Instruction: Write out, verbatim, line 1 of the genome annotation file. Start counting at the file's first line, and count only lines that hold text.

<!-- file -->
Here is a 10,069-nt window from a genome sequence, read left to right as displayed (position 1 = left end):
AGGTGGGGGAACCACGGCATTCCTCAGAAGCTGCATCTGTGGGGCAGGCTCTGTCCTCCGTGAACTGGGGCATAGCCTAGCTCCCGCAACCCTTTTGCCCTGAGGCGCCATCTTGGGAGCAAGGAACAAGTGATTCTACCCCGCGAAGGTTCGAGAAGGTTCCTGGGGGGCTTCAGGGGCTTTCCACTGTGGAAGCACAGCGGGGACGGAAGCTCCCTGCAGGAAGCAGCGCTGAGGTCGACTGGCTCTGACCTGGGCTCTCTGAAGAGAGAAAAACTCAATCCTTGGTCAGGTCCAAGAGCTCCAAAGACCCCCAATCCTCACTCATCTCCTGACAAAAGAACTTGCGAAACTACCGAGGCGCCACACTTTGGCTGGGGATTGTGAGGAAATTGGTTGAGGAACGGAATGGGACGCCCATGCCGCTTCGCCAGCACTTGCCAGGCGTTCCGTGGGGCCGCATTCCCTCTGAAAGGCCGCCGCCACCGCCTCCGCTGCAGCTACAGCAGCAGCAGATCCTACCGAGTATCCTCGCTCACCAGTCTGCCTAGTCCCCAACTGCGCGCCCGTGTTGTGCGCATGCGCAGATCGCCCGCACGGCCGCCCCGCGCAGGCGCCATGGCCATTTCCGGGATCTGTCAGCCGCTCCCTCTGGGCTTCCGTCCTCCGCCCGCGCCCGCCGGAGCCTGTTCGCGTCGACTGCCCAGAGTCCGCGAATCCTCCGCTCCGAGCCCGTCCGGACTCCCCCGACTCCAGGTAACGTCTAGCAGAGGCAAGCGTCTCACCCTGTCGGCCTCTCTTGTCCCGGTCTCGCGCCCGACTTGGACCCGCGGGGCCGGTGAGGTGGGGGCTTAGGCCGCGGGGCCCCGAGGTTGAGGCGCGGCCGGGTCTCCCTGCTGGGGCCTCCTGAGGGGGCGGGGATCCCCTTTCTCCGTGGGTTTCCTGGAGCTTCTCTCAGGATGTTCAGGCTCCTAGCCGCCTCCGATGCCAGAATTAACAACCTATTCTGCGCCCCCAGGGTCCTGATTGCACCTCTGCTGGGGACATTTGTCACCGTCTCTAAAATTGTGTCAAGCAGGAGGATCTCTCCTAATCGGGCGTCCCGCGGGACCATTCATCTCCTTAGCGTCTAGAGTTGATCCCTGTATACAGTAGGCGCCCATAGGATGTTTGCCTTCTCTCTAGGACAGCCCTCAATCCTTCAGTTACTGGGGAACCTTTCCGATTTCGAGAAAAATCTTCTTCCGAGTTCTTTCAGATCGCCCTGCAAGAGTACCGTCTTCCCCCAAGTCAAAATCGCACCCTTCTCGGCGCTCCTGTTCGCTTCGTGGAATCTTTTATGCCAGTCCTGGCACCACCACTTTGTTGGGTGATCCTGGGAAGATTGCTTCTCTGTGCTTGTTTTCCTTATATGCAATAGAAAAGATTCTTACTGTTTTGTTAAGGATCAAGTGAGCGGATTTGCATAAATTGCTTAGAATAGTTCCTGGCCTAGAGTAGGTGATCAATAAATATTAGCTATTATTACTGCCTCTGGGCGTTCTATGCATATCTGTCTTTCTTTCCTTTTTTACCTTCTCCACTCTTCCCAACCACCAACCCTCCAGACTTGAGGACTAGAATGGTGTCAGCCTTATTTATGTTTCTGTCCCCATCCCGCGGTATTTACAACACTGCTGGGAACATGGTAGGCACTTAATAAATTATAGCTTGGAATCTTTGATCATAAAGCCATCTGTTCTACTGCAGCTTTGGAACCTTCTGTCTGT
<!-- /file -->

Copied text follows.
Here is a 10,069-nt window from a genome sequence, read left to right as displayed (position 1 = left end):